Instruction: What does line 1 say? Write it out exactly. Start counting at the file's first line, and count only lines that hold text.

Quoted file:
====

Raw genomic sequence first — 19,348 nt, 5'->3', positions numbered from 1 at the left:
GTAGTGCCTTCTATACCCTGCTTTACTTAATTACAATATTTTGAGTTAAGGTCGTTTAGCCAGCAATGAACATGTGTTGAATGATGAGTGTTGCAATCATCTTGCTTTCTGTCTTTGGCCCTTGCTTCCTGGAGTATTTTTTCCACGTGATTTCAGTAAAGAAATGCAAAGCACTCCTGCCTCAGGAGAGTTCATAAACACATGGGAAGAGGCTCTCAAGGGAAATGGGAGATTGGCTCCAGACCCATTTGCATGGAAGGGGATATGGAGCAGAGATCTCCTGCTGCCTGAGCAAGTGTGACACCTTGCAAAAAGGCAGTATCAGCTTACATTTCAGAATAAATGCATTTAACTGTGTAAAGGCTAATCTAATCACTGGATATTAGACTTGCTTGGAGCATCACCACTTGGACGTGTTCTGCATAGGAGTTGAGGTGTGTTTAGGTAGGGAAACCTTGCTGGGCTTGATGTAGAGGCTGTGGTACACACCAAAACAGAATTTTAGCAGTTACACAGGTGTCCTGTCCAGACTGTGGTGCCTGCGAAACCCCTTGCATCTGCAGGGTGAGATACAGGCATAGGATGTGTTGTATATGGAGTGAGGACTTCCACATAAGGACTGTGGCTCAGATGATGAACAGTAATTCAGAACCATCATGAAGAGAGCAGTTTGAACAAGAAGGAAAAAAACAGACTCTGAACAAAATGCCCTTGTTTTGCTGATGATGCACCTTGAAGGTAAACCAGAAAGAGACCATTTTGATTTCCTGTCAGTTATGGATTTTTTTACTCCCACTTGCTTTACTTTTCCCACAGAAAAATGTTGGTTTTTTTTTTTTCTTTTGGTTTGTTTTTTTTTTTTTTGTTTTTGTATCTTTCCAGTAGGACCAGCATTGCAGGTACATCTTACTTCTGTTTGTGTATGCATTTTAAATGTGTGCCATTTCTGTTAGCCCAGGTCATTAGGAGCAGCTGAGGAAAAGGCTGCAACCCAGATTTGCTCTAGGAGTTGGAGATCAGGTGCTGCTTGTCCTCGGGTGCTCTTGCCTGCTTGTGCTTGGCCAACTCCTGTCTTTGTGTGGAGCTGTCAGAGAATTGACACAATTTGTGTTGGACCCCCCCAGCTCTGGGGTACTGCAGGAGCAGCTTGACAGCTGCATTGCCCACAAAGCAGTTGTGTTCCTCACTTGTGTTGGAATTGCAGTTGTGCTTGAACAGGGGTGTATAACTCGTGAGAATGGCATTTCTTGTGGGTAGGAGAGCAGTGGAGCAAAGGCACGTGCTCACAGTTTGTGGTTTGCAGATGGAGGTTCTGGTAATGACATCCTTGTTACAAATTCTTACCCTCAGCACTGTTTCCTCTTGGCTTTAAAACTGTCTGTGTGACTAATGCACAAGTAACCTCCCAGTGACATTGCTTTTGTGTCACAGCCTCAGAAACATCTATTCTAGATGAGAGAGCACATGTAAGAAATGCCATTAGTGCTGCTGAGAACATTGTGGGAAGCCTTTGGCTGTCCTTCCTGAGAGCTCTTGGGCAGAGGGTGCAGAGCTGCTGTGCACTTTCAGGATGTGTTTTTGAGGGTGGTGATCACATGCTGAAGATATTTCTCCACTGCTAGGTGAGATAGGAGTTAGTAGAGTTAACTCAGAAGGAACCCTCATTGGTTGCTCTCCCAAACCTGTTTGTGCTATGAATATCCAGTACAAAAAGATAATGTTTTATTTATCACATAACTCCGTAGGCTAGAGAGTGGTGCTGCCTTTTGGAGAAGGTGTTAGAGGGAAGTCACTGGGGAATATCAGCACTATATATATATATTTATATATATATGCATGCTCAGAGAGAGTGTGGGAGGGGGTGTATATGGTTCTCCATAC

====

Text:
Raw genomic sequence first — 19,348 nt, 5'->3', positions numbered from 1 at the left: